ENC 1101 11550
12 March 2015
Word Count: 869
Binge drinking by college students and sexual violence and abuse on college campuses are currently issues of the government have been considering passing new laws. Two articles, “How Bingeing Became the New College Sport,” by Barrett Seaman, and “Duke’s Sexist Sexual Misconduct Policy,” by Cathy Young, provide their ideas on these concerns. Both authors offer evidence, reasons and examples to make the topics clearer. Seaman claims that the minimum drinking age of twenty one cannot reduce the number of student who are hospitalized or died because of alcohol poisoning, while Young provides her arguments that touching or having sex by the rejection of other are to commit a serious crime, which is mentioned in Sexual Misconduct Policy. Underage students usually start to drink in their dorm room and use hard liquor before parties. This type of drinking “was marked by a shift from beer to hard liquor,” which is more “furtively and dangerously in students' residences” (Seaman 180). This change is not a wholesome tendency; it has a negative impact on our society. According to Seaman, “by the Thanksgiving break of the year I visited Harvard, the university's health center had admitted nearly 70 students for alcohol poisoning” (Seaman 179). Hospitalization of students for alcohol poisoning is not unusual because students try, regardless of dangers, to drink illegally. A college president confirms that “students are hospitalized--or worse yet, die from alcohol poisoning, which happens about 300 times each year” (Seaman 179). This issue requires the government should to establish new regulation because the enforcement of the minimum drinking age of 21 does not work.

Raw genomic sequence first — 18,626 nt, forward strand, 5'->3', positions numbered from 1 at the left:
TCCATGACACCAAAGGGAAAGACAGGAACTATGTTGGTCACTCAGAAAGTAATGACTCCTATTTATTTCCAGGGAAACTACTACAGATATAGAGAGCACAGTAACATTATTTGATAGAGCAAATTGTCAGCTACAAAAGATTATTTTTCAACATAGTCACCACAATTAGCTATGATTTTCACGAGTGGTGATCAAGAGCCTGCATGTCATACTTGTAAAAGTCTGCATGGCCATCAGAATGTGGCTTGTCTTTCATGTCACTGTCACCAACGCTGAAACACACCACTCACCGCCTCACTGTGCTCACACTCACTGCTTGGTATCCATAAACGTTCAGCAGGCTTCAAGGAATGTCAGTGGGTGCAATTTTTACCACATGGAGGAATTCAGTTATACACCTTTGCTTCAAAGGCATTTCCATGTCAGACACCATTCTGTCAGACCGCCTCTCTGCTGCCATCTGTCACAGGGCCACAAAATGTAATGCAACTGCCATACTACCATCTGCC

Lowering the drinking age to 18 should be considered. Deans and presidents of colleges thought that “the law impeded their efforts since it takes away the ability to monitor and supervise drinking activity” (Seaman 179). They did not feel that the minimum drinking age of 21 helps their efforts to limit the abuse of alcohol on their campuses. Seaman mentioned that students “first arrive, go overboard, exploiting their ability to drink legally; but by midterms, when McGill's demanding academic standards must be met, the vast majority have put drinking into its practical place among their priorities” (180). This permission would reduce the desire to drink alcohol for undergraduates if they have freedom to drink whenever they want. According to Seaman’s opinion, Congress should consider carefully to adjust this policy. Seaman states that “we should let the pregamers come out of their dorm rooms so that they can learn to handle alcohol like the adults we hope and expect them to be” (180). Like Seaman, Young states her ideas by a stronger argument with clear evidence. Young’s view emphasizes that students of both sexes can easily become the unwitting rapists because of their position or intoxicated. Impolite touching to forced sex is considered sexual misconduct in the Duke Harassment policy. The examples of sexual misconduct is “groping an unwilling woman’s breasts,” which “are clearly sexual offenses not just under university regulations but under the law” (Young 101). Any intimacy requires verbal consent; in this case, Duke's policy will be accepted to non-verbal expressions of consent. However, the policy does not recognize that “consent may not be inferred from silence [or] passivity – even in an ongoing sexual relationship”. People have sex with a person, who does not accept, will lead them to become offenders. We should not do anything by our feeling without the acceptance of other. “Consent can be invalidated by various circumstances – not just obvious ones such as being threatened or unconscious, but also being intoxicated to any degree, or “psychologically pressured,” or “coerced” (Young 102). Although Duke's policy established that men and women are both